A fruit-tree reservation shall contain on each acre, at least forty apple trees, or seventy other fruit trees, growing under proper care and annually pruned and sprayed. A reservation may be claimed as a fruit-tree reservation, under this chapter, for a period of eight years after planting provided application is made or on file or before February 1st of the exemption year.
The cultivated varieties of apples, crabs, plums, cherries, peaches, and pears shall be considered fruit trees within the meaning of this chapter.
When any tree or trees on a fruit-tree or forest reservation shall be removed or die, the owner or owners of such reservation shall, within one year, plant and care for other fruit or forest trees, in order that the number of such trees may not fall below that required by this chapter.
Cattle, horses, mules, sheep, goats, ostriches, rheas, emus, and swine shall not be permitted upon a fruit-tree or forest reservation. Fruit-tree and forest reservations shall not be used for economic gain other than the gain from raising fruit or forest trees.
If the owner or owners of a fruit-tree or forest reservation violate any provision of this chapter within the two years preceding the making of an assessment, the assessor shall not list any tract belonging to such owner or owners, as a reservation within the meaning of this chapter, for the ensuing two years.
It shall be the duty of the assessor to secure the facts relative to fruit-tree and forest reservations by taking the sworn statement, or affirmation, of the owner or owners making application under this chapter; and to make special report to the county auditor of all reservations made in the county under the provisions of this chapter.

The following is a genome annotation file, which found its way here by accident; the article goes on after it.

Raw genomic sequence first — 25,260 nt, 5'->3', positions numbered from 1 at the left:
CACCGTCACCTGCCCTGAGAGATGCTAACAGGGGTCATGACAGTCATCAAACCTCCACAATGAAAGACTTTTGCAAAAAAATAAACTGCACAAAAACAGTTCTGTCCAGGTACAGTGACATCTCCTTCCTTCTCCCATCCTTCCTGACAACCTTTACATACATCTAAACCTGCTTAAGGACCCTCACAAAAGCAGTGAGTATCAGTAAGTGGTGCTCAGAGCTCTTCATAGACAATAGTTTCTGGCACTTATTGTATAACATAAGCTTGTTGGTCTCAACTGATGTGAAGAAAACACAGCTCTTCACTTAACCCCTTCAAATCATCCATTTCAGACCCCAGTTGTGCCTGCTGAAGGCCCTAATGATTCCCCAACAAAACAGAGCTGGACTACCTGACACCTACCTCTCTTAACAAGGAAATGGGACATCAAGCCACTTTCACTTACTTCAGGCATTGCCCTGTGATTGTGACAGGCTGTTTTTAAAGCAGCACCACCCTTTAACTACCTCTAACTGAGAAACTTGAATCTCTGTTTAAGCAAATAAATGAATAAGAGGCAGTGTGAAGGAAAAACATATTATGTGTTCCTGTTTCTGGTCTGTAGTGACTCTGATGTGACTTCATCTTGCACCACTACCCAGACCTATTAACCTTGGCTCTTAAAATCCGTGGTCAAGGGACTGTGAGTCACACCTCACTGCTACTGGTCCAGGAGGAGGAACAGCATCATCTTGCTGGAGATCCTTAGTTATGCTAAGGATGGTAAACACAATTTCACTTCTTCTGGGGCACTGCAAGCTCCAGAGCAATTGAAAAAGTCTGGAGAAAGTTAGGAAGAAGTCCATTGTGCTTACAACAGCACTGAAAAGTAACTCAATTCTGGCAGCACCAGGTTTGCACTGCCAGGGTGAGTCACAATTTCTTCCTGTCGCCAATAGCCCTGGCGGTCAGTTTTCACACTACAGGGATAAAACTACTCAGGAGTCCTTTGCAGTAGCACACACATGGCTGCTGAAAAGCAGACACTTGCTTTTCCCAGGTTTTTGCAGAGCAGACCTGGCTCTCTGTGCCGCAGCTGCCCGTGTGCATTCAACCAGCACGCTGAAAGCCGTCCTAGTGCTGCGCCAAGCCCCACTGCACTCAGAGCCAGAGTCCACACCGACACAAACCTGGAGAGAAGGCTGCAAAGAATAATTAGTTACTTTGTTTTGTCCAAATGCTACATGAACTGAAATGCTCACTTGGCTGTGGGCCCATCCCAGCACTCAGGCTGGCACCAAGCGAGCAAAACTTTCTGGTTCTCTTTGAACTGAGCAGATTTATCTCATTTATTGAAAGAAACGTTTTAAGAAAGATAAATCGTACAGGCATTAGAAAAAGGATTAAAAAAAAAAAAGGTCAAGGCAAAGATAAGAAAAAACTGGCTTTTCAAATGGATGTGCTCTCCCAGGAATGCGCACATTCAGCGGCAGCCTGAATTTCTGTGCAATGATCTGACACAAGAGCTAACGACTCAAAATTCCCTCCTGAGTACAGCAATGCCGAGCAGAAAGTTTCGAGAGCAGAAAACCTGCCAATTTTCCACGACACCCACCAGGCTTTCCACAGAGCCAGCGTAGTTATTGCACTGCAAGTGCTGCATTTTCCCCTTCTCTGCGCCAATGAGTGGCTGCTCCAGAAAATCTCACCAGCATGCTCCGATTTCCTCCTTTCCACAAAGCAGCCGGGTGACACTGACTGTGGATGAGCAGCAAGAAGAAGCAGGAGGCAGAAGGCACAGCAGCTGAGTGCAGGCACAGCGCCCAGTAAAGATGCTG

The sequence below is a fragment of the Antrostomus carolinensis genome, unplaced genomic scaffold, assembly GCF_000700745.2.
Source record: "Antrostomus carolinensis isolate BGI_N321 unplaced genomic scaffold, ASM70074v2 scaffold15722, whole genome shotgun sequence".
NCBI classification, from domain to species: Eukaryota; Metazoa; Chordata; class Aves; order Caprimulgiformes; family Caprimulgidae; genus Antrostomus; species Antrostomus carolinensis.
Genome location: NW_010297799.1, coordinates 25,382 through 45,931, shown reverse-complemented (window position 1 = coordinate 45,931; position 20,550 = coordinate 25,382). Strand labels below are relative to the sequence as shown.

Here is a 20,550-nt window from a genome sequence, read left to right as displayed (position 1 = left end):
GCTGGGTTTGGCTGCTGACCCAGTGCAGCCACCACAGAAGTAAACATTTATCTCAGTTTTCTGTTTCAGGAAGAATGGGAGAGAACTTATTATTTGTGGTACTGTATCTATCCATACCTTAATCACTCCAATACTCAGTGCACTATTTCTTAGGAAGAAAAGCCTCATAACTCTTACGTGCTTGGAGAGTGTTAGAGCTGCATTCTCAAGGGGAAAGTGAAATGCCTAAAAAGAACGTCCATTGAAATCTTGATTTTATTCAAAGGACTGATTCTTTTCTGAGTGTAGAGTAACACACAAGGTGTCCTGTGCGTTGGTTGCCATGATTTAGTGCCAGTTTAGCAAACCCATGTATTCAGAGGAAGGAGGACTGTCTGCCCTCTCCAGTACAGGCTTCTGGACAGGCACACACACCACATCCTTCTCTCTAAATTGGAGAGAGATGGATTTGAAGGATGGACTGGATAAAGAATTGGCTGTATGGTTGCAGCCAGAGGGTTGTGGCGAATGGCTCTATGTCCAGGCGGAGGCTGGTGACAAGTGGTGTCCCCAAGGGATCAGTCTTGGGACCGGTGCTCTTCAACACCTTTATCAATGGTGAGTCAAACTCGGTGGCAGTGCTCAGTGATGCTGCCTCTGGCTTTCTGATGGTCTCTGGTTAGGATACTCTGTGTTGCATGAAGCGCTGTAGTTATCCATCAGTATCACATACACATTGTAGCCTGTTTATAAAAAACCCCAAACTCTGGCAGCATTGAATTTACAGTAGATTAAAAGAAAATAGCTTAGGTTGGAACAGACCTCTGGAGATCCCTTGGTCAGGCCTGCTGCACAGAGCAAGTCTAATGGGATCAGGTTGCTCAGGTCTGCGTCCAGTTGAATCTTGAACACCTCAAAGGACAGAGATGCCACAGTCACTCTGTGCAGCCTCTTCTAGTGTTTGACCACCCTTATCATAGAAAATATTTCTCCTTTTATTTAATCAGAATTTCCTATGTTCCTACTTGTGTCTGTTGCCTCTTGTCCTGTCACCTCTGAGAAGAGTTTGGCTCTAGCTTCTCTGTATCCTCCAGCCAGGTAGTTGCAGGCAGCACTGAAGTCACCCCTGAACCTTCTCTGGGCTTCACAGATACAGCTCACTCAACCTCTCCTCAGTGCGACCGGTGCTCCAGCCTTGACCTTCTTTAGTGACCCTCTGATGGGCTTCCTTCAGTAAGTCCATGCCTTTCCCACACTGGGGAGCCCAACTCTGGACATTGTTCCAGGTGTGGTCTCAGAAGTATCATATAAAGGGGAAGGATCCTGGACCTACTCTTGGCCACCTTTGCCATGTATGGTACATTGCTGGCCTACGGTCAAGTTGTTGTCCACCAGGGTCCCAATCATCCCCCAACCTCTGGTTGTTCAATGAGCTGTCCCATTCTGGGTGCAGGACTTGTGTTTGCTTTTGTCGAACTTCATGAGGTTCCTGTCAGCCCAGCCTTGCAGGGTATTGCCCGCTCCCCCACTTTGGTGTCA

The board of supervisors shall designate the county conservation board or the assessor who shall inspect the area for which an application is filed for a fruit-tree or forest reservation tax exemption before the application is accepted. Use of aerial photographs may be substituted for on-site inspection when appropriate. The application can only be accepted if it meets the criteria established by the natural resource commission to be a fruit-tree or forest reservation. Once the application has been accepted, the area shall continue to receive the tax exemption during each year in which the area is maintained as a fruit-tree or forest reservation without the owner having to refile. If the property is sold or transferred, the seller shall notify the buyer that all, or part of, the property is in fruit-tree or forest reservation and subject to the recapture tax provisions of this section. The tax exemption shall continue to be granted for the remainder of the eight-year period for fruit-tree reservation and for the following years for forest reservation or until the property no longer qualifies as a fruit-tree or forest reservation. The area may be inspected each year by the county conservation board or the assessor to determine if the area is maintained as a fruit-tree or forest reservation. If the area is not maintained or is used for economic gain other than as a fruit-tree reservation during any year of the eight-year exemption period and any year of the following five years or as a forest reservation during any year for which the exemption is granted and any of the five years following those exemption years, the assessor shall assess the property for taxation at its fair market value as of January 1 of that year and in addition the area shall be subject to a recapture tax. However, the area shall not be subject to the recapture tax if the owner, including one possessing under a contract of sale, and the owner's direct antecedents or descendants have owned the area for more than ten years. The tax shall be computed by multiplying the consolidated levy for each of those years, if any, of the five preceding years for which the area received the exemption for fruit-tree or forest reservation times the assessed value of the area that would have been taxed but for the tax exemption. This tax shall be entered against the property on the tax list for the current year and shall constitute a lien against the property in the same manner as a lien for property taxes. The tax when collected shall be apportioned in the manner provided for the apportionment of the property taxes for the applicable tax year.